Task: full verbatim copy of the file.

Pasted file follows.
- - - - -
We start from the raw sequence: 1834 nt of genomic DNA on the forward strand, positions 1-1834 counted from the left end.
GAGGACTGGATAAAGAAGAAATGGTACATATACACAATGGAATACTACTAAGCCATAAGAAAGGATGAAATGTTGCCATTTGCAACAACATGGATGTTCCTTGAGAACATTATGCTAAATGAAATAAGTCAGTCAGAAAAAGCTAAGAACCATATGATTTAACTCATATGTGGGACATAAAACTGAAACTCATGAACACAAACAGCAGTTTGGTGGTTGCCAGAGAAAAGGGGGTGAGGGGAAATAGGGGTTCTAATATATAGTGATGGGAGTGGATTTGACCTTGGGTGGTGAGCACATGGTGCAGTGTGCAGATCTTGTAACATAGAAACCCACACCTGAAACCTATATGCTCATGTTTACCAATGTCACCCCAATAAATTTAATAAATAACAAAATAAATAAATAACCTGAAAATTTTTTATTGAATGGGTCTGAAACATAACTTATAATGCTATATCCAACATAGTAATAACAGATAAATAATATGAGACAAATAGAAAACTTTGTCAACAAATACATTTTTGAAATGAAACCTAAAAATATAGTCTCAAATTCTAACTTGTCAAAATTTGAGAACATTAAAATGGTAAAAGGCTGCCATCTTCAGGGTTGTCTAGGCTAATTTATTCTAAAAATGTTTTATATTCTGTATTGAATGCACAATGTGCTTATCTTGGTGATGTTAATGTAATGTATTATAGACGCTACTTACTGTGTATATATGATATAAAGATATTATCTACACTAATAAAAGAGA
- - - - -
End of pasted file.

We start from the raw sequence: 1834 nt of genomic DNA on the forward strand, positions 1-1834 counted from the left end.
GAGGACTGGATAAAGAAGAAATGGTACATATACACAATGGAATACTACTAAGCCATAAGAAAGGATGAAATGTTGCCATTTGCAACAACATGGATGTTCCTTGAGAACATTATGCTAAATGAAATAAGTCAGTCAGAAAAAGCTAAGAACCATATGATTTAACTCATATGTGGGACATAAAACTGAAACTCATGAACACAAACAGCAGTTTGGTGGTTGCCAGAGAAAAGGGGGTGAGGGGAAATAGGGGTTCTAATATATAGTGATGGGAGTGGATTTGACCTTGGGTGGTGAGCACATGGTGCAGTGTGCAGATCTTGTAACATAGAAACCCACACCTGAAACCTATATGCTCATGTTTACCAATGTCACCCCAATAAATTTAATAAATAACAAAATAAATAAATAACCTGAAAATTTTTTATTGAATGGGTCTGAAACATAACTTATAATGCTATATCCAACATAGTAATAACAGATAAATAATATGAGACAAATAGAAAACTTTGTCAACAAATACATTTTTGAAATGAAACCTAAAAATATAGTCTCAAATTCTAACTTGTCAAAATTTGAGAACATTAAAATGGTAAAAGGCTGCCATCTTCAGGGTTGTCTAGGCTAATTTATTCTAAAAATGTTTTATATTCTGTATTGAATGCACAATGTGCTTATCTTGGTGATGTTAATGTAATGTATTATAGACGCTACTTACTGTGTATATATGATATAAAGATATTATCTACACTAATAAAAGAGA